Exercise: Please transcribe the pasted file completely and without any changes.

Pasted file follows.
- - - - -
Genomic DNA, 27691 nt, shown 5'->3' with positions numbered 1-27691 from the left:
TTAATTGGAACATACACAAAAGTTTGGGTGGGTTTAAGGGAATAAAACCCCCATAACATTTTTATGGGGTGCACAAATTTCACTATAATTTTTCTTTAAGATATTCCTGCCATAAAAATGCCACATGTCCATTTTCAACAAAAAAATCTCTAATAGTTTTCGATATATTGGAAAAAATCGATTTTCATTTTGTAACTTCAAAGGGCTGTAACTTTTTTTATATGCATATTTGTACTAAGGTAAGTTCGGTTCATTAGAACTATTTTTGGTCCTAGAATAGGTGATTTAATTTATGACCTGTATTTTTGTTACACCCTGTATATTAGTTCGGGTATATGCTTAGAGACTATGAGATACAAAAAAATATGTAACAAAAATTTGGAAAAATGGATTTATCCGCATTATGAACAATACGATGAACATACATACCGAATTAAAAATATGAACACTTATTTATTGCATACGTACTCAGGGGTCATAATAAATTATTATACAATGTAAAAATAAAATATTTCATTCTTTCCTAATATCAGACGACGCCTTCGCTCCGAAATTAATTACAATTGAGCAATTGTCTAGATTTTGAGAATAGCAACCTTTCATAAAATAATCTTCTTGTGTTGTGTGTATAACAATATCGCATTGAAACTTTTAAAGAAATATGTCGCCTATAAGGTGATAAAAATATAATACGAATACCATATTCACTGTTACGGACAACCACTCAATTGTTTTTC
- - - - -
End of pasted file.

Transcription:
Genomic DNA, 27691 nt, shown 5'->3' with positions numbered 1-27691 from the left:
TTAATTGGAACATACACAAAAGTTTGGGTGGGTTTAAGGGAATAAAACCCCCATAACATTTTTATGGGGTGCACAAATTTCACTATAATTTTTCTTTAAGATATTCCTGCCATAAAAATGCCACATGTCCATTTTCAACAAAAAAATCTCTAATAGTTTTCGATATATTGGAAAAAATCGATTTTCATTTTGTAACTTCAAAGGGCTGTAACTTTTTTTATATGCATATTTGTACTAAGGTAAGTTCGGTTCATTAGAACTATTTTTGGTCCTAGAATAGGTGATTTAATTTATGACCTGTATTTTTGTTACACCCTGTATATTAGTTCGGGTATATGCTTAGAGACTATGAGATACAAAAAAATATGTAACAAAAATTTGGAAAAATGGATTTATCCGCATTATGAACAATACGATGAACATACATACCGAATTAAAAATATGAACACTTATTTATTGCATACGTACTCAGGGGTCATAATAAATTATTATACAATGTAAAAATAAAATATTTCATTCTTTCCTAATATCAGACGACGCCTTCGCTCCGAAATTAATTACAATTGAGCAATTGTCTAGATTTTGAGAATAGCAACCTTTCATAAAATAATCTTCTTGTGTTGTGTGTATAACAATATCGCATTGAAACTTTTAAAGAAATATGTCGCCTATAAGGTGATAAAAATATAATACGAATACCATATTCACTGTTACGGACAACCACTCAATTGTTTTTC